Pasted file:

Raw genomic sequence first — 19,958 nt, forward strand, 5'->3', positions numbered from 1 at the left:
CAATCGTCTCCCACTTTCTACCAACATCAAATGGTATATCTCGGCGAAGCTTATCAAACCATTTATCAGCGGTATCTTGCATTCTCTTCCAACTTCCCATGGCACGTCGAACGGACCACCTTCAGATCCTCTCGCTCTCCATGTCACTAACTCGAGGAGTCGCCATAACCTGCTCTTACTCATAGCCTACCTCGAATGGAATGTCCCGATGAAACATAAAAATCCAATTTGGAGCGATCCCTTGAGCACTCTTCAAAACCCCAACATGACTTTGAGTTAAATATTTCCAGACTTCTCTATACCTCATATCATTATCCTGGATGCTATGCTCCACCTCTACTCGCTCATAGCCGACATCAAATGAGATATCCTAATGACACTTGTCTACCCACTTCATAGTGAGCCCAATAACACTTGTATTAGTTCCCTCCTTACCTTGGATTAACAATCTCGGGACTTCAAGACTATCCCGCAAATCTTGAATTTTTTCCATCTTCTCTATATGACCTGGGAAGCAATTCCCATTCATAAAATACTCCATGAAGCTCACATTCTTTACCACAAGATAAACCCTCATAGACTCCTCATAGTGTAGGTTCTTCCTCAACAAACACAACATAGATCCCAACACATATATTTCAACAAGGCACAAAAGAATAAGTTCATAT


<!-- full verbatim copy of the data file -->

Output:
Raw genomic sequence first — 19,958 nt, forward strand, 5'->3', positions numbered from 1 at the left:
CAATCGTCTCCCACTTTCTACCAACATCAAATGGTATATCTCGGCGAAGCTTATCAAACCATTTATCAGCGGTATCTTGCATTCTCTTCCAACTTCCCATGGCACGTCGAACGGACCACCTTCAGATCCTCTCGCTCTCCATGTCACTAACTCGAGGAGTCGCCATAACCTGCTCTTACTCATAGCCTACCTCGAATGGAATGTCCCGATGAAACATAAAAATCCAATTTGGAGCGATCCCTTGAGCACTCTTCAAAACCCCAACATGACTTTGAGTTAAATATTTCCAGACTTCTCTATACCTCATATCATTATCCTGGATGCTATGCTCCACCTCTACTCGCTCATAGCCGACATCAAATGAGATATCCTAATGACACTTGTCTACCCACTTCATAGTGAGCCCAATAACACTTGTATTAGTTCCCTCCTTACCTTGGATTAACAATCTCGGGACTTCAAGACTATCCCGCAAATCTTGAATTTTTTCCATCTTCTCTATATGACCTGGGAAGCAATTCCCATTCATAAAATACTCCATGAAGCTCACATTCTTTACCACAAGATAAACCCTCATAGACTCCTCATAGTGTAGGTTCTTCCTCAACAAACACAACATAGATCCCAACACATATATTTCAACAAGGCACAAAAGAATAAGTTCATAT